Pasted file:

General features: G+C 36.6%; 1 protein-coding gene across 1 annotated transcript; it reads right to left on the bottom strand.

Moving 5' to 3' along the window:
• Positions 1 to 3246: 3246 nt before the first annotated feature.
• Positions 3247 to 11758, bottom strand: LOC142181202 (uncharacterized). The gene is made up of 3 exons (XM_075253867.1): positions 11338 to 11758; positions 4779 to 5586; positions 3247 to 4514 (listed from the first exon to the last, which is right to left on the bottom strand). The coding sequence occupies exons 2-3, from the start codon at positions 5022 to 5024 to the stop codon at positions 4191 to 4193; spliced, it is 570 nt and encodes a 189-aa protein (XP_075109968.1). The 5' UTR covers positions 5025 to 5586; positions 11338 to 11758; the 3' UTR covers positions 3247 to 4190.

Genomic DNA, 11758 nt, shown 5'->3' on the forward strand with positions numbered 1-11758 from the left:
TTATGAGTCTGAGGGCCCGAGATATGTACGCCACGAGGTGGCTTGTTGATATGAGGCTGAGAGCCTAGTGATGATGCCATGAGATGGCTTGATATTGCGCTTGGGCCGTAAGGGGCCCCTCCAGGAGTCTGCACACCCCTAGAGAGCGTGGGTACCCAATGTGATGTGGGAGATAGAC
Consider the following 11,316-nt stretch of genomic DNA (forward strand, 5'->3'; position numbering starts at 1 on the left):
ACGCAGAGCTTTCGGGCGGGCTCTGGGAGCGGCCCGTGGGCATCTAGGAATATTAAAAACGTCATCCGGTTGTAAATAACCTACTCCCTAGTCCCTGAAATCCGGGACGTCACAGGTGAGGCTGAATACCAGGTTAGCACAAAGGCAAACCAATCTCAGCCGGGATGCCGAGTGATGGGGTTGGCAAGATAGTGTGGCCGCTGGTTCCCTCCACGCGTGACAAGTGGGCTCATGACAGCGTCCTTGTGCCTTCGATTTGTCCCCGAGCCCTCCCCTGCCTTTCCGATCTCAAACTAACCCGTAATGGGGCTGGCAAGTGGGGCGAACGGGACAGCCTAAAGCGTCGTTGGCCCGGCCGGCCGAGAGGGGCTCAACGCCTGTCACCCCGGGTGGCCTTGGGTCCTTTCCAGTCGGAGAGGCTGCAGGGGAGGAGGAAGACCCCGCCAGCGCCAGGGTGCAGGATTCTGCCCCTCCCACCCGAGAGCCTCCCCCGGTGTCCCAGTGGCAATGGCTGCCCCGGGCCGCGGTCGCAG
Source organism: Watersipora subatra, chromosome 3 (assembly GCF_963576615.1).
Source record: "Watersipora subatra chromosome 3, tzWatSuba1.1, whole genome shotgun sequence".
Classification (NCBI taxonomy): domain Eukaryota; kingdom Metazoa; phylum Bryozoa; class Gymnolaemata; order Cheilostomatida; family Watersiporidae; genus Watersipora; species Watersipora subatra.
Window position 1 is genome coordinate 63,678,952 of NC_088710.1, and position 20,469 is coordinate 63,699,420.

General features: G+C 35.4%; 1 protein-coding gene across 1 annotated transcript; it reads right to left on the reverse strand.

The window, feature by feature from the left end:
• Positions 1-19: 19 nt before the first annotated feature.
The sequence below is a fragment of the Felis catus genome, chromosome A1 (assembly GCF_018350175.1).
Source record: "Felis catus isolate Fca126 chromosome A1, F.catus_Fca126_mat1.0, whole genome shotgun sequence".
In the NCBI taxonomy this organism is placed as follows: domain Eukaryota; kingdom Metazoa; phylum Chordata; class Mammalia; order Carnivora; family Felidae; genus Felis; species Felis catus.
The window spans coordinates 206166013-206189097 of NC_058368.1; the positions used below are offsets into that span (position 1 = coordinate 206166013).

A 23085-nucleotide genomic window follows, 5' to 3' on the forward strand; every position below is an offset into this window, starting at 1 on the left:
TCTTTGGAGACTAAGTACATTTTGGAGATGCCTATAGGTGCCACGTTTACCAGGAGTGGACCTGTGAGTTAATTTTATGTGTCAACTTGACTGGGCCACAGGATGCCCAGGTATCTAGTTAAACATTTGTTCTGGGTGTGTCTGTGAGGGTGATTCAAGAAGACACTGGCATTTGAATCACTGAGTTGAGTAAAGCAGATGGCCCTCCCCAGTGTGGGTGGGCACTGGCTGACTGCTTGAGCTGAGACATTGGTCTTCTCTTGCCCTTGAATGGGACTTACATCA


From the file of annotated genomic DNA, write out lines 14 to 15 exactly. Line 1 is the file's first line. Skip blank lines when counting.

The window, feature by feature from the left end:
• Positions 1-19: 19 nt before the first annotated feature.